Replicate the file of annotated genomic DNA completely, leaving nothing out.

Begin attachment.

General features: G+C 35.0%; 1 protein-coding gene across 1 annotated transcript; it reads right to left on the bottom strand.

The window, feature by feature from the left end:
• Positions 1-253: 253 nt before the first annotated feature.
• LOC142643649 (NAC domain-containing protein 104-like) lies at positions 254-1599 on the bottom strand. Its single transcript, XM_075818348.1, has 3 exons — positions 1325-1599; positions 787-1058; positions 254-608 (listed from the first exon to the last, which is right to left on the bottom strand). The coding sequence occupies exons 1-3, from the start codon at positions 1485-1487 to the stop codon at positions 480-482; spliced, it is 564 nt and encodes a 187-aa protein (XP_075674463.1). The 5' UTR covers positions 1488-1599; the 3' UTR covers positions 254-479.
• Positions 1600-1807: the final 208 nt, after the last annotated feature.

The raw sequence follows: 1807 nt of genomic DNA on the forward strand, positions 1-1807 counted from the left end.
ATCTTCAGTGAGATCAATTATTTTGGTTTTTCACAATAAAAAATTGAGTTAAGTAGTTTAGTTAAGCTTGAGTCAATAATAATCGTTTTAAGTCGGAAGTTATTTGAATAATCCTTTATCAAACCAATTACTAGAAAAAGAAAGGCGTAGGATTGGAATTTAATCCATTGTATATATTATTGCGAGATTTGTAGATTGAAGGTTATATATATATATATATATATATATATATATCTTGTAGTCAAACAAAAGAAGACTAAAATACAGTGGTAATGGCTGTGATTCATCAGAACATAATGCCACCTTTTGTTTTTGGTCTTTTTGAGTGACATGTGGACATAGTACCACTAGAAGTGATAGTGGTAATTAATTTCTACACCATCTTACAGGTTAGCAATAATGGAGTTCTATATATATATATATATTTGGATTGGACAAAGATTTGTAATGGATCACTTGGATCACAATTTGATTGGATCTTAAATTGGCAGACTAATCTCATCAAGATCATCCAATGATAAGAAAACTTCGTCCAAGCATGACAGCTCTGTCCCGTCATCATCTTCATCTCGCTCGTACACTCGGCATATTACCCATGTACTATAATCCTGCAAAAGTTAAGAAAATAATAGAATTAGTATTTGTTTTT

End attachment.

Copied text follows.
General features: G+C 35.0%; 1 protein-coding gene across 1 annotated transcript; it reads right to left on the bottom strand.

The window, feature by feature from the left end:
• Positions 1-253: 253 nt before the first annotated feature.
• LOC142643649 (NAC domain-containing protein 104-like) lies at positions 254-1599 on the bottom strand. Its single transcript, XM_075818348.1, has 3 exons — positions 1325-1599; positions 787-1058; positions 254-608 (listed from the first exon to the last, which is right to left on the bottom strand). The coding sequence occupies exons 1-3, from the start codon at positions 1485-1487 to the stop codon at positions 480-482; spliced, it is 564 nt and encodes a 187-aa protein (XP_075674463.1). The 5' UTR covers positions 1488-1599; the 3' UTR covers positions 254-479.
• Positions 1600-1807: the final 208 nt, after the last annotated feature.

The raw sequence follows: 1807 nt of genomic DNA on the forward strand, positions 1-1807 counted from the left end.
ATCTTCAGTGAGATCAATTATTTTGGTTTTTCACAATAAAAAATTGAGTTAAGTAGTTTAGTTAAGCTTGAGTCAATAATAATCGTTTTAAGTCGGAAGTTATTTGAATAATCCTTTATCAAACCAATTACTAGAAAAAGAAAGGCGTAGGATTGGAATTTAATCCATTGTATATATTATTGCGAGATTTGTAGATTGAAGGTTATATATATATATATATATATATATATATATCTTGTAGTCAAACAAAAGAAGACTAAAATACAGTGGTAATGGCTGTGATTCATCAGAACATAATGCCACCTTTTGTTTTTGGTCTTTTTGAGTGACATGTGGACATAGTACCACTAGAAGTGATAGTGGTAATTAATTTCTACACCATCTTACAGGTTAGCAATAATGGAGTTCTATATATATATATATATTTGGATTGGACAAAGATTTGTAATGGATCACTTGGATCACAATTTGATTGGATCTTAAATTGGCAGACTAATCTCATCAAGATCATCCAATGATAAGAAAACTTCGTCCAAGCATGACAGCTCTGTCCCGTCATCATCTTCATCTCGCTCGTACACTCGGCATATTACCCATGTACTATAATCCTGCAAAAGTTAAGAAAATAATAGAATTAGTATTTGTTTTT